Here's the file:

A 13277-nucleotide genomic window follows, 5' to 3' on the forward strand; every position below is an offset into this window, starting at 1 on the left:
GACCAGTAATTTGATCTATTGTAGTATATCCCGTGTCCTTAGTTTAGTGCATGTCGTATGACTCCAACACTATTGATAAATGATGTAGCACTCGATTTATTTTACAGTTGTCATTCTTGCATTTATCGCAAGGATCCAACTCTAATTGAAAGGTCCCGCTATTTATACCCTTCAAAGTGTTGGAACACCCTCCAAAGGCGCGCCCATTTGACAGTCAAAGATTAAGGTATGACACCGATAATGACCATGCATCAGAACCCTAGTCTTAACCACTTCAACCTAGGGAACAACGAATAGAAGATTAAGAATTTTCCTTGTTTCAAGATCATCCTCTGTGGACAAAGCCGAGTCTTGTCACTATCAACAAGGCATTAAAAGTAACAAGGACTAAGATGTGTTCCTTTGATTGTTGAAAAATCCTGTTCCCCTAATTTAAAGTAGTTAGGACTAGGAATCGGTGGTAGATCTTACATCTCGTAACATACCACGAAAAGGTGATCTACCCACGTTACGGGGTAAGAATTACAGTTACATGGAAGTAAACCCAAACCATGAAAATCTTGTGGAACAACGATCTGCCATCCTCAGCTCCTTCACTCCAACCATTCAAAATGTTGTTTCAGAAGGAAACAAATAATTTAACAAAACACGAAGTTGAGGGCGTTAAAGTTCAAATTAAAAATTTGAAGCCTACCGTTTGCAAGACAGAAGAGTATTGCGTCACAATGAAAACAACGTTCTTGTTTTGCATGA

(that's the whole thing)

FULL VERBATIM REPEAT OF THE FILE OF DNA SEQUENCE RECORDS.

A 13277-nucleotide genomic window follows, 5' to 3' on the forward strand; every position below is an offset into this window, starting at 1 on the left:
GACCAGTAATTTGATCTATTGTAGTATATCCCGTGTCCTTAGTTTAGTGCATGTCGTATGACTCCAACACTATTGATAAATGATGTAGCACTCGATTTATTTTACAGTTGTCATTCTTGCATTTATCGCAAGGATCCAACTCTAATTGAAAGGTCCCGCTATTTATACCCTTCAAAGTGTTGGAACACCCTCCAAAGGCGCGCCCATTTGACAGTCAAAGATTAAGGTATGACACCGATAATGACCATGCATCAGAACCCTAGTCTTAACCACTTCAACCTAGGGAACAACGAATAGAAGATTAAGAATTTTCCTTGTTTCAAGATCATCCTCTGTGGACAAAGCCGAGTCTTGTCACTATCAACAAGGCATTAAAAGTAACAAGGACTAAGATGTGTTCCTTTGATTGTTGAAAAATCCTGTTCCCCTAATTTAAAGTAGTTAGGACTAGGAATCGGTGGTAGATCTTACATCTCGTAACATACCACGAAAAGGTGATCTACCCACGTTACGGGGTAAGAATTACAGTTACATGGAAGTAAACCCAAACCATGAAAATCTTGTGGAACAACGATCTGCCATCCTCAGCTCCTTCACTCCAACCATTCAAAATGTTGTTTCAGAAGGAAACAAATAATTTAACAAAACACGAAGTTGAGGGCGTTAAAGTTCAAATTAAAAATTTGAAGCCTACCGTTTGCAAGACAGAAGAGTATTGCGTCACAATGAAAACAACGTTCTTGTTTTGCATGA